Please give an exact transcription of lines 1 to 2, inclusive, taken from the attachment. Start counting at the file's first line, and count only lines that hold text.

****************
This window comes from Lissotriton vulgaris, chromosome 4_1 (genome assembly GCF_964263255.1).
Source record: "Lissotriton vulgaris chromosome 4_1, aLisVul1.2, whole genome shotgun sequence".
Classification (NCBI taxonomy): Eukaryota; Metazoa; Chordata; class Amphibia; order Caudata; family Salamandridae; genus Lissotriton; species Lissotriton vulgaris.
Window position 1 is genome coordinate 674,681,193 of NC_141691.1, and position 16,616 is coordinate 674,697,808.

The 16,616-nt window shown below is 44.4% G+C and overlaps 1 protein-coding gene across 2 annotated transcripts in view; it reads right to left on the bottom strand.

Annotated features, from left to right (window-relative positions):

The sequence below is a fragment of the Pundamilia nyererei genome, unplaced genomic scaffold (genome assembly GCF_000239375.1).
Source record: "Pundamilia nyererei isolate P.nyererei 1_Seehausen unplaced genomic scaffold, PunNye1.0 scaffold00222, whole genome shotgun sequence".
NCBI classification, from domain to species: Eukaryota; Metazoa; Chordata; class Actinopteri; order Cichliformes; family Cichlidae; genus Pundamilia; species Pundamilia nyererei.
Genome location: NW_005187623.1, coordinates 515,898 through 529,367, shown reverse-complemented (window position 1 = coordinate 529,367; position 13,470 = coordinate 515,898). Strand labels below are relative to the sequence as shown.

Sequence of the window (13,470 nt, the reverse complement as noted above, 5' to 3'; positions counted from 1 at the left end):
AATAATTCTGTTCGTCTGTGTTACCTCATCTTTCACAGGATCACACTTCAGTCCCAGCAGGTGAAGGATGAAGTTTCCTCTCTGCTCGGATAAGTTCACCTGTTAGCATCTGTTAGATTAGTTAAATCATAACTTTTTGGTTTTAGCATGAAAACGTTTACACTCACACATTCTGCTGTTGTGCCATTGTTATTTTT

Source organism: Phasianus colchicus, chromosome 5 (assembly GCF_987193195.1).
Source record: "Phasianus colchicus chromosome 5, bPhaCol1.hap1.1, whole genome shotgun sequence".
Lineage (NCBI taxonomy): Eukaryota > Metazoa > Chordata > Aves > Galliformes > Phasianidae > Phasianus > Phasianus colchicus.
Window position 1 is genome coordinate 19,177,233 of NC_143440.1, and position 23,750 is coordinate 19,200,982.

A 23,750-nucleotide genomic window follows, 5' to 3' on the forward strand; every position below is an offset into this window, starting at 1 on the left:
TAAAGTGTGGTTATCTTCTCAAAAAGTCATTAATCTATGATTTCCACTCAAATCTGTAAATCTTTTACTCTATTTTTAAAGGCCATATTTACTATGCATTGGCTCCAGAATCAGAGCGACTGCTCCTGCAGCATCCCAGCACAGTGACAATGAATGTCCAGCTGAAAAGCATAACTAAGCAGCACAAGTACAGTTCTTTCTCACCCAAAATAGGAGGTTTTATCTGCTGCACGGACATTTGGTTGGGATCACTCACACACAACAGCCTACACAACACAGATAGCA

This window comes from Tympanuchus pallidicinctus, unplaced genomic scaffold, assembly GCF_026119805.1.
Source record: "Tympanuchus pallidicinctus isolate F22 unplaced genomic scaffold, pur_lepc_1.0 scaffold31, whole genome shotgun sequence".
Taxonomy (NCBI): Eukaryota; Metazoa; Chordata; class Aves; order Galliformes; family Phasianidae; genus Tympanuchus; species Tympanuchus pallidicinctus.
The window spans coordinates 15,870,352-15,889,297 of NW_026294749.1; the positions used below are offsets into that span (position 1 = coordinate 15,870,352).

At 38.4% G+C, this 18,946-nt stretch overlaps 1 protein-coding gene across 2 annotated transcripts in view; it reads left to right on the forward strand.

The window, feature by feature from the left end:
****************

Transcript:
This window comes from Lissotriton vulgaris, chromosome 4_1 (genome assembly GCF_964263255.1).
Source record: "Lissotriton vulgaris chromosome 4_1, aLisVul1.2, whole genome shotgun sequence".